Some observers suggested that Russia was using the putative closure of the Manas airbase as a bargaining chip to force U.S. concessions on missile defense, NATO enlargement, and other issues. Analyst Stephen Blank argued that such a Russian strategy would prove fruitless because the United States would not recognize Russia's claims to a sphere of exclusive influence in Central Asia. He argued that Russia's apparent success in convincing Kyrgyzstan to close the Manas airbase demonstrated that the United States should provide more assistance to the Central Asian states so that they have "the ability to make their own unfettered decisions on security matters.... Washington must be prepared to invest heavily in Central Asian states."27
Analysts such as Blank and others also raised concerns that a possible reduction of U.S. influence in Central Asia could jeopardize the security of alternative land supply routes to Afghanistan.28 The need for such routes increased as a result of Taliban attacks on non-lethal U.S. and NATO shipments through Pakistan to Afghanistan. Recent agreements reached with Russia and Central Asian states permit overland transit of non-lethal and non-sensitive cargoes to Afghanistan. Land routes include one starting at the Latvian port of Riga and continuing by rail through Russia, Kazakhstan, and Uzbekistan. Another route starts at the Georgian port of Poti, crosses the Caspian by ferry, and commences by rail through Kazakhstan and Uzbekistan. Goods also can enter Tajikistan from Uzbekistan and be delivered by truck across a U.S.-built bridge to Afghanistan. According to some reports, U.S. planners calculate that about 20% of non-lethal supplies to Afghanistan could be sent along these routes (with much of the remainder continuing to be sent via Pakistan). The first shipment of U.S. non-lethal military supplies—reportedly including camouflage, food, and civil engineering equipment—was loaded onto rail cars at the port of Riga, Latvia, and transited the Baltic states, Russia, Kazakhstan, and Uzbekistan to arrive in Afghanistan in late March 2009.
Some analysts point out that U.S.-led coalition actions in Afghanistan in 2001-2002 seriously degraded the capabilities of the Islamic Movement of Uzbekistan (IMU) and other terrorist groups harbored in Afghanistan that had periodically launched attacks in Central Asia. Russia and China, in contrast, had appeared unwilling, if not unable, to provide enough military support to Central Asia in the 1990s to halt these periodic attacks. These analysts question whether Russia and China would now prove able to provide enough military support to prevent the re-emergence of such attacks. Analysts Borut Grgic and Alexandros Petersen raise a related concern that terrorists could seek safe harbors in an insecure Central Asia and launch attacks into Afghanistan. They state that "weak borders between Central Asia and Afghanistan are a recipe for long-term failure for the United States and its NATO allies in Afghanistan. We see today how terrorists and other criminals move unbothered through the porous border with Pakistan. Why should it be any different on the Central Asian side?"29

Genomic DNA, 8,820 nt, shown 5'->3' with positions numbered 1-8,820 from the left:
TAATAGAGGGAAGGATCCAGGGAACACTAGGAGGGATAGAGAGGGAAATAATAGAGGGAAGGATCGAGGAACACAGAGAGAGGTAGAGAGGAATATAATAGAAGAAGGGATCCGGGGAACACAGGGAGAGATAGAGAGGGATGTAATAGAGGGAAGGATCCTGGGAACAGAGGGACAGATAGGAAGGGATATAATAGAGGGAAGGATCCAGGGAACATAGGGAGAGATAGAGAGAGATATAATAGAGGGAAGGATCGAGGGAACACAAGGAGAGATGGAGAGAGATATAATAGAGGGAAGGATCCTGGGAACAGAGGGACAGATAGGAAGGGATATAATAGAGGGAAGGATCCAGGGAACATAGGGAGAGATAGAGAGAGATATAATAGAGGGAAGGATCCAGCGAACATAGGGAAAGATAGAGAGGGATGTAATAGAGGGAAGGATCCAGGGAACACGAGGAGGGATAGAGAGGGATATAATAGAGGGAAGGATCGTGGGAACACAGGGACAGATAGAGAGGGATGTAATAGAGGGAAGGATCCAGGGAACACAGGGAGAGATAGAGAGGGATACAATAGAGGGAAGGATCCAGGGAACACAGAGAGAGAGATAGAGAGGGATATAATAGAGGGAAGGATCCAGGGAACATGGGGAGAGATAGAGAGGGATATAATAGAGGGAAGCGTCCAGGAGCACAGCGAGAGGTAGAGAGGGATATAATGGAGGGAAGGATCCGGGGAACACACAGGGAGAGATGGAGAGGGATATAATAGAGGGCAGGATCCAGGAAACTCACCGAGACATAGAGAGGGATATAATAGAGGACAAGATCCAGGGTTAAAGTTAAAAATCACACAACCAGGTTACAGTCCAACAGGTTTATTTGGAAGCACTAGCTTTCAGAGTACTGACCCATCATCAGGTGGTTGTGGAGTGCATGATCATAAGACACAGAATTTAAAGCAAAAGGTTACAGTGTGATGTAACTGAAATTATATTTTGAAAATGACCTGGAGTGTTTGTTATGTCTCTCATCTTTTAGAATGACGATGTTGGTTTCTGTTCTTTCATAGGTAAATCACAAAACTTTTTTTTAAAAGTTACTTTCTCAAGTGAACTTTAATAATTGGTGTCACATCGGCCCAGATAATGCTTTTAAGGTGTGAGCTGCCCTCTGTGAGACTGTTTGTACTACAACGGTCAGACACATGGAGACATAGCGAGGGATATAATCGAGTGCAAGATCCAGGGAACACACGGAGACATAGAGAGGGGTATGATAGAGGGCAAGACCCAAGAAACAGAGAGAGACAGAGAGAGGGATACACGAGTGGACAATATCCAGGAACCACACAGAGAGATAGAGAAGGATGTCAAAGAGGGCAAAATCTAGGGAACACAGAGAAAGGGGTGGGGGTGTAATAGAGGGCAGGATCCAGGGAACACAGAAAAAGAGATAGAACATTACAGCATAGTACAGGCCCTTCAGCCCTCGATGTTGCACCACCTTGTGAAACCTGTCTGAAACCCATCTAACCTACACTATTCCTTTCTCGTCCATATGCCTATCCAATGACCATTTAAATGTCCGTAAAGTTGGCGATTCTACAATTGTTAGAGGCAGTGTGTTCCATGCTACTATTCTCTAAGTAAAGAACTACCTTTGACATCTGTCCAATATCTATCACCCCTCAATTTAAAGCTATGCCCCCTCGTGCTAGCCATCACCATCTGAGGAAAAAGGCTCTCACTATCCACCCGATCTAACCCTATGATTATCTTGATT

Congress has supported the maintenance of the U.S. airbase at Manas by providing construction and other military assistance as well as enhanced U.S. foreign assistance. This Congressional support also has been prompted, in part, by some democratization progress in the country, although these reforms recently have appeared to lag.30
Similar to the case in 2006—when the United States and Kyrgyzstan agreed on a revised rental agreement—current talks on keeping the airbase open, if successful, could result in an Administration request to Congress to approve added funding or other legislative action. For some Members, the issue at this time may include whether the advantages of keeping the airbase open outweigh Kyrgyzstan's apparently declining democratization progress.
Among recent legislative action, Division E of the Consolidated Security, Disaster Assistance, and Continuing Appropriations Act for FY2009 (H.R. 2638; P.L. 110-329) provided $6 million for constructing a hazardous cargo pad at the Manas airbase. Construction was originally planned to begin on April 9, 2009. The Consolidated Appropriations Act, 2008 (H.R. 2764; P.L. 110-161) provided $30.3 million for construction of a parking ramp at the airbase. Perhaps of some significance to possibly re-aligning some functions carried out at the Manas airbase, a parking ramp for wide-body strategic airlift is being built at Bagram airbase in Afghanistan. Strategic airlift currently must land at Manas and offload cargo for airlifting to Bagram, where cargo is again reloaded for airlift to forward operations bases.